1. You can’t actually motivate your employees. What??!?? I know this first tip seems a little counterproductive, but bear with me. You see, motivation is internal, not external. You can motivate people with carrots and sticks for a while, but it can’t last. Long term, people need to motivate themselves. You’re not powerless, however, because motivation comes from inspiration. So offer your people inspirational goals and they’ll take on the job of motivating themselves.
2. Create a motivating environment. What’s it like at your business? Do people hit the ground running on Monday mornings, or do they live for the weekends. Your working environment has a greater impact on your productivity than you may think. The thing is, every business has a culture. But most have evolved through happenstance and that’s far too risky a way to grow your company. Everything from your office décor to your meeting schedules will effect your environment, so evaluate the impact of every move you make on your culture and watch your productivity soar.
3. Involve your employees in decisions that affect them. Your employees don’t just want a job; they want to be part of something more. So let them. It’s a win-win scenario for everybody. Your employees win because their work becomes fulfilling, and the company wins, because it benefits from the contributions of more than just those at the top of the organizational chart.
4. Share your plans for the future with your employees and get them involved in the process. If inspiration is the key to employee motivation, then keeping your employees in the dark about your plans for the future is a sure-fire way to kill your company’s potential.
5. Hire motivated people. Brian Scudamore, president and founder of 1-800-Got-Junk?, says “we don’t motivate our people, we hire motivated people”. Screen candidates carefully, and look for a history of productivity. Technical skills alone are never a good enough reason to give someone a job.
6. Encourage independent thought, creativity and initiative. At Wardell, we have a weekly meeting to discuss our progress as a company. Everyone is expected to participate and contribute. For example, one of our agenda items asks each consultant to teach something of value to the rest of the group. Not every idea is going to be as helpful as the next one, but by encouraging this type of “teaching environment”, we keep everyone growing in the right direction.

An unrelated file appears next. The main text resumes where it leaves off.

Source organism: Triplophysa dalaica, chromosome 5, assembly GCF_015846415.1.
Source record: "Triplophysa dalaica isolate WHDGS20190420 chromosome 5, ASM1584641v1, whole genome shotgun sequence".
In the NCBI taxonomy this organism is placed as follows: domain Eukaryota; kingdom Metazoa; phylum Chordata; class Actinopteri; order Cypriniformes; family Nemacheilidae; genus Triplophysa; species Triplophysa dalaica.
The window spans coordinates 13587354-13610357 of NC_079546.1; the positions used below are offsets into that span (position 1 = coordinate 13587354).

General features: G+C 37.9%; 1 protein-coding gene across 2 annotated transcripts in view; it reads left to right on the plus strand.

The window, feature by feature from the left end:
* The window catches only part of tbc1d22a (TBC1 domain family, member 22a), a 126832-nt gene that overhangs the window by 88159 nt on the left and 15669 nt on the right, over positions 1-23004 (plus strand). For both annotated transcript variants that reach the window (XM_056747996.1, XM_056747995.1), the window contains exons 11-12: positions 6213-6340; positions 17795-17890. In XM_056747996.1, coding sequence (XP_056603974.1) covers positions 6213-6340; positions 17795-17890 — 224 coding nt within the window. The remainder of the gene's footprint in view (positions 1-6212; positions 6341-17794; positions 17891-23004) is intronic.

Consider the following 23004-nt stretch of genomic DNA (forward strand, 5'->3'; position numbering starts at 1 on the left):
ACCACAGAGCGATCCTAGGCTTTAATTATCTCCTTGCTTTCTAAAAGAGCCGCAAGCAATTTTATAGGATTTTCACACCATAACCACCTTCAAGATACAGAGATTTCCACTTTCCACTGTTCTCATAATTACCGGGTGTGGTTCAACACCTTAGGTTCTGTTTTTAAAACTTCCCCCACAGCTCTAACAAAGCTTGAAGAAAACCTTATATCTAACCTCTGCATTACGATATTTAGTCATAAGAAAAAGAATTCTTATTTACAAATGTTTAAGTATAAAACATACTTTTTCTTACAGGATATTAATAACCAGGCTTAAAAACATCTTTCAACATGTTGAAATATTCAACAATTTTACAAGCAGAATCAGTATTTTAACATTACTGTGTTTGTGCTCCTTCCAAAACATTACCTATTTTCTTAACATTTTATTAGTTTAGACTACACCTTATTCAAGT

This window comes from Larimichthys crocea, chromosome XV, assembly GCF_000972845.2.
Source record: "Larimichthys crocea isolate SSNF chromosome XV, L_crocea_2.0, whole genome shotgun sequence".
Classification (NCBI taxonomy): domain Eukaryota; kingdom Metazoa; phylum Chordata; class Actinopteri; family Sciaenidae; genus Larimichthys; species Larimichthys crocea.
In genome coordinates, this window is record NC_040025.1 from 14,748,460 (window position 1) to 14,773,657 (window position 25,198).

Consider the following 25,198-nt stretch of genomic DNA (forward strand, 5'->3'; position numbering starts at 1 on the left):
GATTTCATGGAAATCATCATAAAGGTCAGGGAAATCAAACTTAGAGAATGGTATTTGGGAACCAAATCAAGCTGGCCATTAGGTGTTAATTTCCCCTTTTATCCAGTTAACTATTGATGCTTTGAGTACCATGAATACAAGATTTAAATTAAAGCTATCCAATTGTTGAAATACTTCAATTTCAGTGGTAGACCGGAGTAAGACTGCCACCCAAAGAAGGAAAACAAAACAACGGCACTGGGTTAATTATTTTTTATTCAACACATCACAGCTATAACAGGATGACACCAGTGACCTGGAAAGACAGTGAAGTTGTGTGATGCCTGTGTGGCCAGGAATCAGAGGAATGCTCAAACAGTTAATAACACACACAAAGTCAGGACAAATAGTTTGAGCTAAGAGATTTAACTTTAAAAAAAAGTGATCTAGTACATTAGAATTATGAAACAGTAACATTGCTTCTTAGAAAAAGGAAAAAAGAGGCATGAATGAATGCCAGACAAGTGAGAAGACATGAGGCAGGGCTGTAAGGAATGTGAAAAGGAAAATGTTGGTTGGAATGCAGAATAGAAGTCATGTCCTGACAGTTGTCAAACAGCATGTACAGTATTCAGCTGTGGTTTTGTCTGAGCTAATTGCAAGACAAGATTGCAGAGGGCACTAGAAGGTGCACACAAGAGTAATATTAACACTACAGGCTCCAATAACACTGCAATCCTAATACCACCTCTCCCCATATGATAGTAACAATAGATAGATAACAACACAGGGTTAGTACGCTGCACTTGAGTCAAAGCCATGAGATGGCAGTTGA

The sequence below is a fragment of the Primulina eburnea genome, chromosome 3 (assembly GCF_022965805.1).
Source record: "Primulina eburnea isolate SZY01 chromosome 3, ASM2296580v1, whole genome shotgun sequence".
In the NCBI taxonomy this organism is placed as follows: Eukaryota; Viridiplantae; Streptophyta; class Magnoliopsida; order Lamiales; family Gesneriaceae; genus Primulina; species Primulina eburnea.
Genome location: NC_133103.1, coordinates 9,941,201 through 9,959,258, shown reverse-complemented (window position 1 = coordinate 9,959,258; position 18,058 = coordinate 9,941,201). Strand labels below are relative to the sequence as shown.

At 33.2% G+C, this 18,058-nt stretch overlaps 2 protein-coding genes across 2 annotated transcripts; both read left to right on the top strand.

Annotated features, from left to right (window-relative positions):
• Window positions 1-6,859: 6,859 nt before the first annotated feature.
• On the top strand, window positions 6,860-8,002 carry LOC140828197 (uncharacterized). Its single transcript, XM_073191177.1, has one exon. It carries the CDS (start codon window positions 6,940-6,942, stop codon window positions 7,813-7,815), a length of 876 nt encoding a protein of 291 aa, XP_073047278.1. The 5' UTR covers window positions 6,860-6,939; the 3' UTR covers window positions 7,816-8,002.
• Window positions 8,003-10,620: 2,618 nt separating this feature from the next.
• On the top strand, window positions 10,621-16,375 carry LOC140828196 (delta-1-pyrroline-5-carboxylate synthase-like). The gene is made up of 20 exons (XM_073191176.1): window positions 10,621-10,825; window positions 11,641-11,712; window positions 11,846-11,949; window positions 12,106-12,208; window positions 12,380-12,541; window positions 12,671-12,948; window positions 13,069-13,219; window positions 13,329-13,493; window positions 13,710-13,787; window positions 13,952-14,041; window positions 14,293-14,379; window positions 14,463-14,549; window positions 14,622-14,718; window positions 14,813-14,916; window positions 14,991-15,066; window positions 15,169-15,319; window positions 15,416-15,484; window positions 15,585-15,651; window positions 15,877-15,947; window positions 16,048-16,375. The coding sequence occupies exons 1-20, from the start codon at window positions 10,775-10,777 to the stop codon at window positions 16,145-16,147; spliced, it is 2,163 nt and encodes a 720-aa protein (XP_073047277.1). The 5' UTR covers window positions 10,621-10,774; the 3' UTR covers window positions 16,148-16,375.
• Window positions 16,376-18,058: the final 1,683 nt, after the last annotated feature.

7. Profit share. In general, money is a poor motivator if you’ve got nothing else going for you, but it can be a great supporting tool once you’ve got your people on board. Profit sharing, of course, is only one of many ways you might do this, but used properly it can be extremely effective. Whether you offer your employees company shares, options, a bonus based on clearly defined goals, a percentage of your margin, or a percentage of your profit, what matters most is that they don’t feel powerless to affect its outcome. The goal of a bonus is to support your employees feeling of ownership for their work.
As an aside, avoid the dreaded “Christmas Bonus” if at all possible. Any amount of money given in this fashion will be appreciated the first year, but will eventually be seen as an entitlement. Then, should you have a bad year and cannot afford to offer it, instead of understanding, you’ll get resentment.
8. Offer varied and interesting benefits. Benefits, unlike bonuses, form part of an employee’s compensation package. And as such, represent an opportunity to impact your working environment. Certainly, standard benefits such as medical and dental insurance can be part of the package, but think outside the box as well. For example, perhaps you can negotiate a discount for your employees at a local fitness club or restaurant. One of our clients has even negotiated a discount for his employees at a local golf course.
9. Fire unmotivated people. It’s as important to get the right people on the bus as it is to get the wrong people off the bus. It may sound harsh, but if you have anyone working for you that you would not re-hire given the opportunity, get rid of them as quickly as possible. It’s the right thing to do. If you’re not happy with them, chances are they’re not happy either.
This is not to say you shouldn’t give people a chance, but don’t get into the trap of trying to motivate someone who simply can’t be motivated. If an employee is not inspired by a future with your company, free them to find a place that suits them better.
10. Thank your employees for a job well done. For a hard working, dedicated employee little is more important than genuine appreciation. Show them that you notice how hard they work and they’ll go to the mat for you each and every time. Never underestimate the value of a “thank you”. If your employees don’t feel appreciated, they’ll leave as soon as someone offers them more money, but if they really love their job, it will take more than a few dollars to lure them away.
About the author:
Mark Wardell is President and Founder of Wardell Professional Development, a business consulting firm, focused on the unique needs of small/mid sized growth companies.
Wardell Professional Development
Phone: (604) 733-4489